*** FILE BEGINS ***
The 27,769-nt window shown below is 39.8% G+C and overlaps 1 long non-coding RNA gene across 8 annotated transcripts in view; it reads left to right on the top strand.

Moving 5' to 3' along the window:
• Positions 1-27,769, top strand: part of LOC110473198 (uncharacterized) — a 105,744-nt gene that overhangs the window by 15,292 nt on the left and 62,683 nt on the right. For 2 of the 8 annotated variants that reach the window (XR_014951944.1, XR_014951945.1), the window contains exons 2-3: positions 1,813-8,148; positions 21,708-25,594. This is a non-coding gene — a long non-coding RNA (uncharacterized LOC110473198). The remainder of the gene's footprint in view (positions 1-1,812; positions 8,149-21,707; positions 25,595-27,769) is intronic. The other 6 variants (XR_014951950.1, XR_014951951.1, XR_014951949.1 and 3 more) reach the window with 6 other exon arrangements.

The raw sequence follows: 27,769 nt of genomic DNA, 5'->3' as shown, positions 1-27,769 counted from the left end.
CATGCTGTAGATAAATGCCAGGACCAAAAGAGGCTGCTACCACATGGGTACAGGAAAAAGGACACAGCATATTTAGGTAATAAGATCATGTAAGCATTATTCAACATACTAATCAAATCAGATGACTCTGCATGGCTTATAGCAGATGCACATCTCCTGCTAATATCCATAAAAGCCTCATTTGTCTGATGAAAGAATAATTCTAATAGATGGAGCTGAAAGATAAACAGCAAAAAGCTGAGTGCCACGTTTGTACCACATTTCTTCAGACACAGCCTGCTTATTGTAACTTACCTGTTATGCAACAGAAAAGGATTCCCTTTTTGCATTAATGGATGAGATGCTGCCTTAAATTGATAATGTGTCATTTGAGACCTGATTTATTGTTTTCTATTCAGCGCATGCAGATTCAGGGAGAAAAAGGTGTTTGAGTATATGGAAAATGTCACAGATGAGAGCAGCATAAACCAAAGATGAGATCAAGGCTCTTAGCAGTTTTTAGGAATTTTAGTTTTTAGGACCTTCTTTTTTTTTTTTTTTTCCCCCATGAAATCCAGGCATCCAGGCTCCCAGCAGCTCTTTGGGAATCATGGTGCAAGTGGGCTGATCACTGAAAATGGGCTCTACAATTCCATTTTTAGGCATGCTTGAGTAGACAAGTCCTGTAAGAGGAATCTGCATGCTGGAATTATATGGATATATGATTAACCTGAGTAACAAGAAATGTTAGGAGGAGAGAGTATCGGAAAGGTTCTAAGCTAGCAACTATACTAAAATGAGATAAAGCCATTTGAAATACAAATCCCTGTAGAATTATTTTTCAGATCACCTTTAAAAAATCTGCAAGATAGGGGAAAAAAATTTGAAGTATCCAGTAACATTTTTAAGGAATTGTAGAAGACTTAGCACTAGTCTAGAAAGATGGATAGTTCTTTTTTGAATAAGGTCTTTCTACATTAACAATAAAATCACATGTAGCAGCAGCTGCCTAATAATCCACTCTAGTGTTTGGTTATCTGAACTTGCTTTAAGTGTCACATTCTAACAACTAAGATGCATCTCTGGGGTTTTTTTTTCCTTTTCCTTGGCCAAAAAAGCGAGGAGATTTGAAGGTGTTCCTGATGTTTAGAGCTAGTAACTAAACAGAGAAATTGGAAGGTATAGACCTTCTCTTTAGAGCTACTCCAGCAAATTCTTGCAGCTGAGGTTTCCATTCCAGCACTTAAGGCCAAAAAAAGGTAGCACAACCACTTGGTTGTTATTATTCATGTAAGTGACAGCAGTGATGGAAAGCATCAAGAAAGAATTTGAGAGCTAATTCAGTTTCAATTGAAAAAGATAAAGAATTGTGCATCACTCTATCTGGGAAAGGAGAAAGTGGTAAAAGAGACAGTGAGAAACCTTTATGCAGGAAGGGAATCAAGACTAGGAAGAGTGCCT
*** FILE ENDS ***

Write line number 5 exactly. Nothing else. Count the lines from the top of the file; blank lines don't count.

CATGCTGTAGATAAATGCCAGGACCAAAAGAGGCTGCTACCACATGGGTACAGGAAAAAGGACACAGCATATTTAGGTAATAAGATCATGTAAGCATTATTCAACATACTAATCAAATCAGATGACTCTGCATGGCTTATAGCAGATGCACATCTCCTGCTAATATCCATAAAAGCCTCATTTGTCTGATGAAAGAATAATTCTAATAGATGGAGCTGAAAGATAAACAGCAAAAAGCTGAGTGCCACGTTTGTACCACATTTCTTCAGACACAGCCTGCTTATTGTAACTTACCTGTTATGCAACAGAAAAGGATTCCCTTTTTGCATTAATGGATGAGATGCTGCCTTAAATTGATAATGTGTCATTTGAGACCTGATTTATTGTTTTCTATTCAGCGCATGCAGATTCAGGGAGAAAAAGGTGTTTGAGTATATGGAAAATGTCACAGATGAGAGCAGCATAAACCAAAGATGAGATCAAGGCTCTTAGCAGTTTTTAGGAATTTTAGTTTTTAGGACCTTCTTTTTTTTTTTTTTTTCCCCCATGAAATCCAGGCATCCAGGCTCCCAGCAGCTCTTTGGGAATCATGGTGCAAGTGGGCTGATCACTGAAAATGGGCTCTACAATTCCATTTTTAGGCATGCTTGAGTAGACAAGTCCTGTAAGAGGAATCTGCATGCTGGAATTATATGGATATATGATTAACCTGAGTAACAAGAAATGTTAGGAGGAGAGAGTATCGGAAAGGTTCTAAGCTAGCAACTATACTAAAATGAGATAAAGCCATTTGAAATACAAATCCCTGTAGAATTATTTTTCAGATCACCTTTAAAAAATCTGCAAGATAGGGGAAAAAAATTTGAAGTATCCAGTAACATTTTTAAGGAATTGTAGAAGACTTAGCACTAGTCTAGAAAGATGGATAGTTCTTTTTTGAATAAGGTCTTTCTACATTAACAATAAAATCACATGTAGCAGCAGCTGCCTAATAATCCACTCTAGTGTTTGGTTATCTGAACTTGCTTTAAGTGTCACATTCTAACAACTAAGATGCATCTCTGGGGTTTTTTTTTCCTTTTCCTTGGCCAAAAAAGCGAGGAGATTTGAAGGTGTTCCTGATGTTTAGAGCTAGTAACTAAACAGAGAAATTGGAAGGTATAGACCTTCTCTTTAGAGCTACTCCAGCAAATTCTTGCAGCTGAGGTTTCCATTCCAGCACTTAAGGCCAAAAAAAGGTAGCACAACCACTTGGTTGTTATTATTCATGTAAGTGACAGCAGTGATGGAAAGCATCAAGAAAGAATTTGAGAGCTAATTCAGTTTCAATTGAAAAAGATAAAGAATTGTGCATCACTCTATCTGGGAAAGGAGAAAGTGGTAAAAGAGACAGTGAGAAACCTTTATGCAGGAAGGGAATCAAGACTAGGAAGAGTGCCT